And the young age at which Leclerc accomplished his most death-defying feats is in large part what makes him such an intriguing blank slate. “The Alpinist” doubles back to fill in Leclerc’s early years, looking to pinpoint what turned him into a world-class climber. But aside from noting that Leclerc was diagnosed with ADHD and exhibited an addictive personality, which led him to experiment with drugs for a time, it draws no firm conclusions as to what drove him up this particular wall.
Honnold assesses Leclerc as having a more spiritual approach to climbing, compared to his own more athletic background. “The Alpinist” generally bears this out. As intensely physical as climbing is, the sport is even more psychological. It’s for this reason that climbers call routes “problems” before setting about solving them. To Leclerc, though, it appears a powerful stabilizing force. However paradoxically, he’s at his most grounded mid-ascent.
Early in his career, Leclerc scaled walls in total anonymity, and “The Alpinist” leaves you with the impression he’d have preferred it to stay that way. In interviews, he’s modest and camera-shy. The filmmakers lean hard on talking heads—from Leclerc’s mother to his girlfriend, fellow climber Brette Harrington, and a revolving door of renowned alpinists—to both detail the perils of his high-adrenaline pursuits and bring into focus the scale of Leclerc’s achievements.
Leclerc himself goes dark around the midway mark, frustrating Mortimer and Rosen. For a time, they wonder if they still have a film and despair that Leclerc’s latest triumphs—glimpsed on other climbers’ social-media feeds—are happening entirely off-camera. Eventually, they strike a deal: Leclerc will complete his new climbs solo then return at a later date with the filmmakers. “It wouldn’t be a solo to me if somebody was there,” he explains.
At times like these, you start to resent “The Alpinist,” which aims to capture what is, in essence, a private universe. Leclerc is a shrinking violet down here and a force of nature up there; this makes all the sense in the world once one realizes that climbing is, to him, the purest kind of transcendence. And whatever their intentions, Mortimer and Rosen’s camera evokes in Leclerc a sense of self that’s not only absent from but counter to his art form.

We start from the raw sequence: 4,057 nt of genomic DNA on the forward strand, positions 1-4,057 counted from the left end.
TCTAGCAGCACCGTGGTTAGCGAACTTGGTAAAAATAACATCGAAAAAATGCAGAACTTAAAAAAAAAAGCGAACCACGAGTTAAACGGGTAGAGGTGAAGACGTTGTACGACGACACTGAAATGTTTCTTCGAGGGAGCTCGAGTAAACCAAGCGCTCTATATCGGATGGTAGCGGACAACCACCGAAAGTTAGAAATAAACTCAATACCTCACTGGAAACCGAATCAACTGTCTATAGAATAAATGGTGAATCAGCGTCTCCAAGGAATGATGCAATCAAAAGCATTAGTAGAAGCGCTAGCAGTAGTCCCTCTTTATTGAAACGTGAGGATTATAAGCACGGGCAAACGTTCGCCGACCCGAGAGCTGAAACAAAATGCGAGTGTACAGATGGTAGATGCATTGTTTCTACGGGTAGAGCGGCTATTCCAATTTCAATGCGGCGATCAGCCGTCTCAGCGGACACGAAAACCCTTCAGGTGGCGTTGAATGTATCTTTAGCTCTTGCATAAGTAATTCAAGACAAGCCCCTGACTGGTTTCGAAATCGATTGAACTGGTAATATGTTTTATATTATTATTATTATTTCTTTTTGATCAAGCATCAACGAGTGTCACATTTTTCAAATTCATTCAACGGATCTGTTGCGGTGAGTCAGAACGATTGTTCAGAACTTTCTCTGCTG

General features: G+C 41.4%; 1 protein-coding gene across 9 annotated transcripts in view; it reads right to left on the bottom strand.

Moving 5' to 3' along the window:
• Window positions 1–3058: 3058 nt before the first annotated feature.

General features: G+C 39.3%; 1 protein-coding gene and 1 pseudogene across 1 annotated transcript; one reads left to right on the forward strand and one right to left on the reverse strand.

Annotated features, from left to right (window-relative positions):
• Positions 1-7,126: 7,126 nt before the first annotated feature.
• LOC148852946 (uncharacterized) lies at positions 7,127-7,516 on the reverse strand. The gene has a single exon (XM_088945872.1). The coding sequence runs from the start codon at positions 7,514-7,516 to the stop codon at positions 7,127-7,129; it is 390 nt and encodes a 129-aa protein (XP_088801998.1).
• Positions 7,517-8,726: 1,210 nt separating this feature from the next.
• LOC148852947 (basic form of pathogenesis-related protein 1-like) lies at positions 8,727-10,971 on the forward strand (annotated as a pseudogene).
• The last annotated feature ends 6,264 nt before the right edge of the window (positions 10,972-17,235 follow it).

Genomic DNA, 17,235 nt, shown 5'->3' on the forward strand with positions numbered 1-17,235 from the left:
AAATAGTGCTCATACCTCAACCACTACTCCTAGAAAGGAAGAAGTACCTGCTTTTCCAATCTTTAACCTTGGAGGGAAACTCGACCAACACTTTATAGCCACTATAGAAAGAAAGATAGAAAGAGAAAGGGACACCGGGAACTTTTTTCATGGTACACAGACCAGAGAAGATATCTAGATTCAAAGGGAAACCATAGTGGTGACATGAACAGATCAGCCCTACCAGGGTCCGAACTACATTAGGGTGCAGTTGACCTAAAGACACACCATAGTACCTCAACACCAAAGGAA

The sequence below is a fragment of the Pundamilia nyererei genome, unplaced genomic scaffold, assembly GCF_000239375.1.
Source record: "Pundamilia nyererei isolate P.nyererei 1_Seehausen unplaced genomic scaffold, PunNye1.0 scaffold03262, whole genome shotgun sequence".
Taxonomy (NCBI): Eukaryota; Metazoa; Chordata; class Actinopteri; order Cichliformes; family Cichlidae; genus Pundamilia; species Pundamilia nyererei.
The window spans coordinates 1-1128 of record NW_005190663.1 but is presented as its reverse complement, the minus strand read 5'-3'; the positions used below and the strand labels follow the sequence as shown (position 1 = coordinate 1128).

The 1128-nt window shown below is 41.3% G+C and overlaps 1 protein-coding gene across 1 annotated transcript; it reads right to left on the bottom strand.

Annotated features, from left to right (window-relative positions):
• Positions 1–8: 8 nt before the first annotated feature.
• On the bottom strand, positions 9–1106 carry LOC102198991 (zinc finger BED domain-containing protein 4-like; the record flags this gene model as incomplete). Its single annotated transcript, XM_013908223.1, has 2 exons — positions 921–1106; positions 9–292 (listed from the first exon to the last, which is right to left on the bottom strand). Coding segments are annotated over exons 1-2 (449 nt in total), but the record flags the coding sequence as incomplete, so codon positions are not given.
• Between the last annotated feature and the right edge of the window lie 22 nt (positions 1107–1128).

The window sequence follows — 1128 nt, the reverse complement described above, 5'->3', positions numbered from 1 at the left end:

“Free Solo” wrestled with one major ethical dilemma around filming Honnold’s impossible free climbs: “What if he falls?” But Honnold was a willing subject, exuberantly charismatic despite a scary commitment to his craft. (This was part of the problem; the directors filming him feared their presence would distract Honnold or encourage to overreach.) Leclerc is a different kind of climber, and “The Alpinist” brushes up against different questions as a result. For one: who benefits most from continuing to film Leclerc, who expresses little interest in having his exploits documented?
To say too much about where “The Alpinist” ends up would disrespect certain structural choices made by the filmmakers, though any climbers in the audience likely know where Leclerc’s story is heading. Ultimately, Mortimer and Rosen’s film succeeds most as a sincere, wonderstruck tribute to a fellow climber. And if glorifying a sport as lethal as alpinism itself runs a kind of risk, there’s no denying the heart-in-mouth thrill of watching Leclerc in the zone, following an impossible dream and, on his own terms, touching the sublime.
Now playing in select theaters.